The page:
You’ve been assigned a task to design architecture a new cloud service deployment that should be elastic, scalable, resilient with global coverage while keeping the cost in control. Two things that make it even more challenging: first it should be used by applications that do not speak cloud-ready auth protocols and second give user-access to external SaaS public offerings without recreating users to any external directory by leveraging Azure AD features.
Let’s have a closer look.
We need the following to satisfy the business needs for identity:
- It should talk Kerberos, NTLM
- Access to external SaaS applications
- Be a global and resilient solution
- Lower overall maintenance cost
Windows AD DS vs Azure AD
Azure AD is not the traditional Windows AD DS but just on the cloud. They are completely different. They talk different protocols (SAML and OAuth2, vs Kerberos and NTLM, etc.) and they operate significantly differently. Azure AD is a cloud-based identity solution that helps you manage users and applications. Active Directory or Windows Active Directory if you will, manages objects, like devices and users, on your on-premises network.
Azure AD came to bridge the gap between users in any identity provider (IdP) like Active Directory and SaaS applications without the need to replicate the users and maintain different user databases.
So that is a good thing, Azure AD can take the existing user base and make them leverage direct access to 3rd party SaaS offerings. But we are still missing at least one thing: the backward compatible auth protocols.
Where next? Azure AD DS
Azure AD DS is an Azure PaaS offering and the closest thing to Windows Server Active Directory on Azure without you managing the domain controller (DC) infrastructure. In few words, instead of you deploying 2 Azure VMs to hold your DCs and then maintaining (= secure, patch, monitor, backup, and troubleshoot) them, you can deploy one Azure AD DS resource on your Azure tenant that will act almost identical to your “old-school” Windows Server Active Directory.
When you deploy an Azure AD DS instance, Azure in the back scene it deploys to domain controllers to satisfy fault tolerance and high availability. If the Azure region you deploy supports availability zones then the DCs are distributed across zones. If not, then the domain controllers are deployed across availability sets.
Azure AD DS integrates with your existing Azure AD tenant. This integration lets users sign in to service and applications connected to the managed domain using their existing credentials. You can also use existing groups and user accounts to secure access to resources.
Fast facts about Azure AD DS:
- it can only be one per Azure AD tenant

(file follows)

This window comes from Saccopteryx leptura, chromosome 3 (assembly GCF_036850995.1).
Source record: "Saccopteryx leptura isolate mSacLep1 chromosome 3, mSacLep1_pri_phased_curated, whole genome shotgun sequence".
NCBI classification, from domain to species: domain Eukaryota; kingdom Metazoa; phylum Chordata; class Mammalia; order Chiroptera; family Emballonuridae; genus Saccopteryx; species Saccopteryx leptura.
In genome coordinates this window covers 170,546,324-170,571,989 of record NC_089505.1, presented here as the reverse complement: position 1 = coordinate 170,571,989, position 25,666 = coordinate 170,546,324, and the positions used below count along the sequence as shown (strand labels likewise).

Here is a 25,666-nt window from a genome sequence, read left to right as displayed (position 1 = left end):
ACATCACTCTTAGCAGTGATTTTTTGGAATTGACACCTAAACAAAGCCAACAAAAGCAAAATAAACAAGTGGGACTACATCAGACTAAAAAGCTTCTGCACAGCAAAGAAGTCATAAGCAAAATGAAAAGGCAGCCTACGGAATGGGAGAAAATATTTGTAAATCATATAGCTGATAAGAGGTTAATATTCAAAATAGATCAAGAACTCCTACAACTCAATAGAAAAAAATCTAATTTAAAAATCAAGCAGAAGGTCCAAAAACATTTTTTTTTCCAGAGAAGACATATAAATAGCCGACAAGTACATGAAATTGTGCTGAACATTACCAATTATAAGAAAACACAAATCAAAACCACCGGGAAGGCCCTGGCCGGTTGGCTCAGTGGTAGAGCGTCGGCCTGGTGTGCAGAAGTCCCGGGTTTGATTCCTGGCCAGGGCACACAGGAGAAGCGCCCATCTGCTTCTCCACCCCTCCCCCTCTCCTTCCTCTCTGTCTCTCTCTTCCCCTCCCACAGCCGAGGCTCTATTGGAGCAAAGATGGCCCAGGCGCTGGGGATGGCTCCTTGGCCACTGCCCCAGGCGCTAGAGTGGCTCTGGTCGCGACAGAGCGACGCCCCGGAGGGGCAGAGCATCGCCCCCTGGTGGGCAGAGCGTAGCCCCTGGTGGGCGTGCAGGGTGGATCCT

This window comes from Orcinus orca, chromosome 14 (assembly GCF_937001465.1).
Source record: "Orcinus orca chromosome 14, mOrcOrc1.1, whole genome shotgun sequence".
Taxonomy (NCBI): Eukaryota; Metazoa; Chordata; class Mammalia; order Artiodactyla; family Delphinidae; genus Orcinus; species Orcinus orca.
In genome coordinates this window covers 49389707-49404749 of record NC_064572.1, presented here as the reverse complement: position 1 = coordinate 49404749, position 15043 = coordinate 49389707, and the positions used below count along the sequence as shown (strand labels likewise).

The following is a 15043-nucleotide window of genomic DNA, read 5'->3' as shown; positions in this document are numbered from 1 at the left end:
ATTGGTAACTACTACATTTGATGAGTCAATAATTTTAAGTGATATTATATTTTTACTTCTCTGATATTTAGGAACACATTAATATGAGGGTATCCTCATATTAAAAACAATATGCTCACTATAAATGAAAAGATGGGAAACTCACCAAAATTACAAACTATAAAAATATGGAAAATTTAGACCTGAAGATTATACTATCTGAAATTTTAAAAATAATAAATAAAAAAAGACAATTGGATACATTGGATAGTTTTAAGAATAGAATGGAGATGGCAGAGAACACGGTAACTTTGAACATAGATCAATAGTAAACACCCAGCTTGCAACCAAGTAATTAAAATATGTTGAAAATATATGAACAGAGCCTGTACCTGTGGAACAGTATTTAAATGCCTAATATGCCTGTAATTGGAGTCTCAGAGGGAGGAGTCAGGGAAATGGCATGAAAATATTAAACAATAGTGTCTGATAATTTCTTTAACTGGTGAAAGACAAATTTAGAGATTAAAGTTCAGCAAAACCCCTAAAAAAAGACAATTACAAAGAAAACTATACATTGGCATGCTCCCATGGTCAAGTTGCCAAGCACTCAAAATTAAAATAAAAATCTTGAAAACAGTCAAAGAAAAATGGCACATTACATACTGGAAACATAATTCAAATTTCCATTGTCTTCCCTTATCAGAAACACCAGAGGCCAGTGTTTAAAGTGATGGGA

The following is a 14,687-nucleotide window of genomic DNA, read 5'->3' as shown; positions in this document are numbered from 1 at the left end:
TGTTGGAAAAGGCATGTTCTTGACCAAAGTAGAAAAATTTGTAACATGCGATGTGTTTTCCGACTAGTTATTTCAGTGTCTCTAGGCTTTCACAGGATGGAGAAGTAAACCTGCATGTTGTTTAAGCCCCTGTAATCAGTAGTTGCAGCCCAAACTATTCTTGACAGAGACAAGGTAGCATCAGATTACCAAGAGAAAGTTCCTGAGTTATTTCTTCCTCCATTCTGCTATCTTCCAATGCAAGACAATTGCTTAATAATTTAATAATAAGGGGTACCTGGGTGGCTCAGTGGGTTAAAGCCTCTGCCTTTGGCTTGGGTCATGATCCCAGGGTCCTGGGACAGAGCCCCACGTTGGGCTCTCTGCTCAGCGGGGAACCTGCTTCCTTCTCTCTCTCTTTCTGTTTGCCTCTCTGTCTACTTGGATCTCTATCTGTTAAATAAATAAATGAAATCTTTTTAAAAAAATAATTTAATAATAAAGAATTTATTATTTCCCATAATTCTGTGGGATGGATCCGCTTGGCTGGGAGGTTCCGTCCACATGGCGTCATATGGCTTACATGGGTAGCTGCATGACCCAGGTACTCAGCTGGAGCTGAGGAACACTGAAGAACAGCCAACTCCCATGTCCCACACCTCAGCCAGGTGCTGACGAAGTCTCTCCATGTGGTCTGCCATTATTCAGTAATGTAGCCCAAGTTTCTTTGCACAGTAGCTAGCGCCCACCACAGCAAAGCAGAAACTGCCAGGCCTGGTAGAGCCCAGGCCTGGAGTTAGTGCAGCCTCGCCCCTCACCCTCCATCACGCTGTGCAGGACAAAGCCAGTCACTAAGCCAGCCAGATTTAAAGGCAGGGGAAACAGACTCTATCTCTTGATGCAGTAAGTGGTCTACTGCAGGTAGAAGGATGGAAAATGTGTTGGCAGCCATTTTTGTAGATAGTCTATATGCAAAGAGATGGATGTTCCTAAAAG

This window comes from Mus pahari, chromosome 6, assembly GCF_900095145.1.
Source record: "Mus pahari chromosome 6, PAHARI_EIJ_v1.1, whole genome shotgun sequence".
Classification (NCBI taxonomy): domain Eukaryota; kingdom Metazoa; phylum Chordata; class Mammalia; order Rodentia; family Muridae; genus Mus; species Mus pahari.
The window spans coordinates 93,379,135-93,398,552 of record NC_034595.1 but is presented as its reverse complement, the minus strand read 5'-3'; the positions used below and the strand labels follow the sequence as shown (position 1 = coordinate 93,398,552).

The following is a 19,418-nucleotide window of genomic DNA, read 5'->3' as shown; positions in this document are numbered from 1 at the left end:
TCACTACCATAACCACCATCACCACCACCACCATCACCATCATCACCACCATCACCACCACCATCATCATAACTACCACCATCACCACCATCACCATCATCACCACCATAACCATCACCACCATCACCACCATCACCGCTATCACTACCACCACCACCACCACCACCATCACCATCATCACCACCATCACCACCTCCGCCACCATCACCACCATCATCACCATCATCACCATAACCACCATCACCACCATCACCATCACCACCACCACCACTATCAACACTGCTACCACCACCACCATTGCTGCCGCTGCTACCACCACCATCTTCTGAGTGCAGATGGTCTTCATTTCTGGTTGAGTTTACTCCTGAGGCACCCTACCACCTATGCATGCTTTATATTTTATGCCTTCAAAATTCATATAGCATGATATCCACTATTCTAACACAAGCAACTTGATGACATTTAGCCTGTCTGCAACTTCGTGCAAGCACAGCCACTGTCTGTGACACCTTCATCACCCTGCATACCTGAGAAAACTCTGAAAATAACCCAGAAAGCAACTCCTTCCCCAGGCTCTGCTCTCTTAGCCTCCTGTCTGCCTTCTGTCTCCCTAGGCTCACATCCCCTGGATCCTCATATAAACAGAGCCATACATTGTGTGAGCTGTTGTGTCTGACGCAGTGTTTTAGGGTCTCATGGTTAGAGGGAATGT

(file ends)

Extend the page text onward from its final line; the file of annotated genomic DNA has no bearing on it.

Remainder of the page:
- once you deploy it you cannot change its location, virtual network (vnet), or just about anything else related to underlying infrastructure services
- guest users on your Azure AD tenant cannot be synced
- you don’t have direct access -desktop- on the domain controllers
- Domain Administrator and Enterprise Administrator privileges aren’t available for you to use within the domain
- Distributed File System (DFS) is not supported
- Once deployed you can stop or otherwise pause the service
Note: To manage an Azure AD DS instance you need to deploy an Azure VM in the same vnet and install the Remote Server Administration Tools of the Windows Server features. Then you can manage the “managed” AD domain by using the tool “Active Directory Administration Center”.
From the comparison table above we see that it all seems to check out fine apart from one: geo-distributed deployment.
OK, we are getting somewhere but we need to tackle the global presence point because if our domain controllers live in West Europe Azure region and we have deployments in other Azure regions i.e. Brazil South, UAE Central, South India, etc. there can be quite a network latency to authenticate and authorize users and applications.
Enters the replica sets concepts of Azure AD DS
In the previous section, we described that the creation of an Azure AD DS managed domain creates in the back 2 domain controllers. This is called a replica set.
There is a concept in Azure AD DS replica sets for expanding a managed domain to have more than one replica set per Azure AD tenant. This is currently in preview but the word is that it will go GA in Q1 of 2021.
You create each replica set in a virtual network located in the region that is closest to your country deployment and then you need to setup vnet peering between any virtual network that hosts the Azure AD DS replica set. This configuration creates a mesh network topology and enables for directory replication. Also, there is the option of deploying different replica sets in the same virtual network but in different subnets.
Replica sets ensure availability of authentication services in regions where a replica set is configured.
To support multiple Azure AD Domain Services replica sets, the managed domain service SKU must be either Enterprise or Premium.
While in preview, it is limited to a maximum of four replica sets – the initial replica set for the managed domain, plus three additional replica sets.
In a next blog post, I will walk you through the complete process of creating a managed domain, a management VM and creating multiple replication sets to ensure local resiliency for authentication to your regional solutions.
And with that, we covered all the business case points.
Hope you enjoyed it and feel free to comment below.